Maskmaker Review – Somebody Stop Me!

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Imagine if there was a game that let you experience the thrill of donning a magical mask similar to Stanley Ipkiss!  Well, thanks to French devs Innerspace VR you now can in Maskmaker.  Published by MWM Interactive this VR game really is something else!

Maskmaker P.A.R.T Why? Cos I gotta!

VR is forever becoming more groundbreaking.  Read on to see what I thought Maskmaker and make sure to send us your comments if you have had a chance to play it!

It’s hammer time!


In a nutshell, Maskmaker is a VR puzzle adventure game.  The game is available on PSVR, Oculus, SteamVR, and Viveport.  I played via SteamVR using the virtual desktop to my Oculus Quest 2.

Beginning as an apprentice in a small mask shop your quest starts here.  The movement controls are typical for a VR game and allow both teleports as well as locomotion.  In the first few moments of exploring you will find that you can interact with a majority of the items around you.  From boxes and cups to a full-blown game of chess your intrigue is directed to opening a secret door so that you can make your way into Prospero’s workshop out the back.  Once you have solved the puzzle and gained entry the magic begins.

The well-guided tutorial takes you through all of the processes required for creating your first mask.  From pinning a design to the board, placing your wooden block into the clamp and then using a hammer and chisel to carve out the mask, you are in charge of it all.

Getting artistic as you copy the design

Once you have a plain wooden mask you are invited to colour it by dipping the mask into a trough of paint.  Should the mask match the one that was on the original design then the eyes begin to glow!  Now is the moment you have waited for.  Bringing the mask up to your face you are transported into the mask realm and begin your adventures in a small seaside village.

Broken bridges prevent access to some areas however a clever game mechanic allows you to get your telescope out and view the person that is standing on the other side.  Once zoomed in enough you will see that they are wearing a slightly modified mask and that you now have a new mask design.  By taking the mask off your face you find that you are back in the workshop.  You will quickly learn that to make the new mask involves either adding items to the mask, such as shells for example, as well as in some cases colouring certain areas of it.

I didn’t mean to, I promise!

The exploration begins again back in your mask realm where you need to locate the items that you require.  Once you have them it is a case of using a mask template back in the workshop and then getting crafty Blue Peter style to complete the look.  By donning the new mask you are now transported to the other side of the bridge where you can carry on.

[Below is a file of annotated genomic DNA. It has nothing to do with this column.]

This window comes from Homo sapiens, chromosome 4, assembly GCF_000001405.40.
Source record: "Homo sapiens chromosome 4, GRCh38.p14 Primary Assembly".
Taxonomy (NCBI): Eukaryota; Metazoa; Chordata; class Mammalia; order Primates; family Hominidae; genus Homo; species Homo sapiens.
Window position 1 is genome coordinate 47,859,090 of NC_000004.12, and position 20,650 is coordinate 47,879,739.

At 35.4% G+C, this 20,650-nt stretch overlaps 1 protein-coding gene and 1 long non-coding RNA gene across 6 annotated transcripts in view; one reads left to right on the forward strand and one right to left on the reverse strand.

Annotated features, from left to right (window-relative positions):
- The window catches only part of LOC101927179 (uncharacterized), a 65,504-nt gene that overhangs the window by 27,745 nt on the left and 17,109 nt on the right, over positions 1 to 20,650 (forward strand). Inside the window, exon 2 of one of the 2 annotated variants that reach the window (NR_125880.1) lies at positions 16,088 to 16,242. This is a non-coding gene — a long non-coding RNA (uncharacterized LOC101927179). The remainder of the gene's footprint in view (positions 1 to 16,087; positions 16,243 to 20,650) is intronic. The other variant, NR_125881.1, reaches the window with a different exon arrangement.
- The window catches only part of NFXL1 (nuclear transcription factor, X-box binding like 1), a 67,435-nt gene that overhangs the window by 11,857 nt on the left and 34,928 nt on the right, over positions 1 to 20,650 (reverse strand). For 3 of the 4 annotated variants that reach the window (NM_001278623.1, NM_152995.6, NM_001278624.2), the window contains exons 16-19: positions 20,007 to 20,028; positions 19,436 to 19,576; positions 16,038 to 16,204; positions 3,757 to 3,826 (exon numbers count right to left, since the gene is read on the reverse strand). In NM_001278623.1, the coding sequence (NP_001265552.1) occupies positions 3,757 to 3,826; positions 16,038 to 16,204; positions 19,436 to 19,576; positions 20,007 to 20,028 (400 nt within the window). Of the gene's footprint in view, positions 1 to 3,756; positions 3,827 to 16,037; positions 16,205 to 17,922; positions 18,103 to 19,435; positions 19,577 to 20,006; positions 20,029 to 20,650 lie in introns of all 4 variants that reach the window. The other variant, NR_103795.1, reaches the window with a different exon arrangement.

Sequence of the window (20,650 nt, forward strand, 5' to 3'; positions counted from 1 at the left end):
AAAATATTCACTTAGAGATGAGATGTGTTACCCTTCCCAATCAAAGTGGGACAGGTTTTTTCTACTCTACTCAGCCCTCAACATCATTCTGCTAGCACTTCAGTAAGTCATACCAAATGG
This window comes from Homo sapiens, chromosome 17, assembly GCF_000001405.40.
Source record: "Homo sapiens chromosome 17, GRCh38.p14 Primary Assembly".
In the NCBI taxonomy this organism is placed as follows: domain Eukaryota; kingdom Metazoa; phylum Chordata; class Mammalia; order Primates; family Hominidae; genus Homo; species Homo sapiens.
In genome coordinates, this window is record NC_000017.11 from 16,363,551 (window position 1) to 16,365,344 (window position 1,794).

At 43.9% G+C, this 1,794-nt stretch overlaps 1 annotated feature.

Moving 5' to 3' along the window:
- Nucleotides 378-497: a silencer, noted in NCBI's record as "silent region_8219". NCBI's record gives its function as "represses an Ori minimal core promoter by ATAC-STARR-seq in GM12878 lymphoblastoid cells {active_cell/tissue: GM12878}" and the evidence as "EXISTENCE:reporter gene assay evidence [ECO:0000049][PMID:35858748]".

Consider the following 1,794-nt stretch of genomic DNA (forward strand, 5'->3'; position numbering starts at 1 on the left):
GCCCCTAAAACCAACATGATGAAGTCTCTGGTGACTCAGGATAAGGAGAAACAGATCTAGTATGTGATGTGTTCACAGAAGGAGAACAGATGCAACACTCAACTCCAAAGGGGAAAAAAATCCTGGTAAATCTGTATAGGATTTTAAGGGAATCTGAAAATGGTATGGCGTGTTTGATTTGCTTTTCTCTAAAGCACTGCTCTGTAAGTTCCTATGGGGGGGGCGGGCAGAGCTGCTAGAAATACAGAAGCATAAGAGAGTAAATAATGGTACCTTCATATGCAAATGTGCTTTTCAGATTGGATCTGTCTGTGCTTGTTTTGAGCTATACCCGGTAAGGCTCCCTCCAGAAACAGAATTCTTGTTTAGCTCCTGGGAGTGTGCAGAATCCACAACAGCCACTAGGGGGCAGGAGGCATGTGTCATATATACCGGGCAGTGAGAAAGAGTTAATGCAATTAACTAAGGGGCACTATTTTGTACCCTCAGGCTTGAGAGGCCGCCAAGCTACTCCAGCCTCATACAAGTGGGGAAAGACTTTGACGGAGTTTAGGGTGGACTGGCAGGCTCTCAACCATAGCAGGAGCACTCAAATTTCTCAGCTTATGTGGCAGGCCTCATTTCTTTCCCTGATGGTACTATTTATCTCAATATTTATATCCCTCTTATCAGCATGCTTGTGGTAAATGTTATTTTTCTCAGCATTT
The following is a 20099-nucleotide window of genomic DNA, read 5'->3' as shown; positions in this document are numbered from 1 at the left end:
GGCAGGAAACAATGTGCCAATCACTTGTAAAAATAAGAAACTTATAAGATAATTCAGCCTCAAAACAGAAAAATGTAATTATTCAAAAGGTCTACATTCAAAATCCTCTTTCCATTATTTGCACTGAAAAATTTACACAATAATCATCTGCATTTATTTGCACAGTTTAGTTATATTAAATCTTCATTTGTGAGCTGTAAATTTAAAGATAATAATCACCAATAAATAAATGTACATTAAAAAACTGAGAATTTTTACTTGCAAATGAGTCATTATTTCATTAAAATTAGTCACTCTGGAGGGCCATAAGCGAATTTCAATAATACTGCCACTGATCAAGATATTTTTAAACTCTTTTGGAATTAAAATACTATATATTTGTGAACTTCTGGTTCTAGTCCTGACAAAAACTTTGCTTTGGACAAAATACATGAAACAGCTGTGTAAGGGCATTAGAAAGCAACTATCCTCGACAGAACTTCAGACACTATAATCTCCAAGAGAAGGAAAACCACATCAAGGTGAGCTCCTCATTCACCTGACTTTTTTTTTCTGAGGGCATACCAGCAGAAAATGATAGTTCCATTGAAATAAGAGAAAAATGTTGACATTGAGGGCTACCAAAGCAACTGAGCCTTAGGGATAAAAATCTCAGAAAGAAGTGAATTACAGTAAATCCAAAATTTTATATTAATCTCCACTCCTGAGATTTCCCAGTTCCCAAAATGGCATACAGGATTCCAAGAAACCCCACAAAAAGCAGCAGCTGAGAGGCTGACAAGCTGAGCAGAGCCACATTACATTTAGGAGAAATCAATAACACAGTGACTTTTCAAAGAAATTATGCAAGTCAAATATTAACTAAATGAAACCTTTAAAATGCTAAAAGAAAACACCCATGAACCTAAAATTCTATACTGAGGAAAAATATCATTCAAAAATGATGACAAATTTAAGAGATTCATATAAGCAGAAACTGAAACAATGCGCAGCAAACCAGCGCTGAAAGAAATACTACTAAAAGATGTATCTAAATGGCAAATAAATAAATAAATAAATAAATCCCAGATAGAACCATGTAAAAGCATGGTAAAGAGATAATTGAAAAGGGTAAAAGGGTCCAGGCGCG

You will find many more mask designs that will have you back in the workshop hastily chiseling new masks, installing new items, and painting imaginative designs.  This will in turn transport you into new mask realms with more items to find and interact with as well as new powers.  The immersion is really something!

Keep those designs coming!

Graphics & Audio

Maskmaker uses the Unreal engine and looks visually stunning which makes the immersion feel really magical.  I was using my Nvidia 1660 Super and the game ran very smoothly on high graphics.  The lighting and colours used in each mask realm and the workshop set the ambiance and feel of each area.  From Prospero’s dimly lit mystical workshop to the gloomy swamp, each world has its own character.

Creating things from ingredients

When it comes to the actual masks and items, they are as detailed as you would expect for the chosen painted/cartoon medium that has been used here.  The interaction in your hands is flawless as you rotate each object around and it both looks and feels amazing.

The music and sound are one of intrigue and exploration with a fully voiced narrative to guide you on your way.  Who is this Prospero person? will you solve the mystery?

Copy the pose to power the statue up!


Maskmaker has around 5 hours of fun to be had.  There are memory pieces to collect if you want to find them all and at the moment there is not a sandbox mode so once you have played through once that is more or less it.

Final Thoughts

Maskmaker is a prime example of what can be achieved using VR.  If you enjoy a good storyline, interacting with objects as well as solving puzzles then this is a must for your gaming library.  There are so many VR mechanics used perfectly in this game, bringing to life the whole Maskmaker world both beautifully and immersively.

Yes, the game itself may be short however the experience is amazing.  Quality over quantity!  I give Maskmaker a well-earned Thumb Culture Platinum award!

Disclaimer: A code was received in order to write this review.

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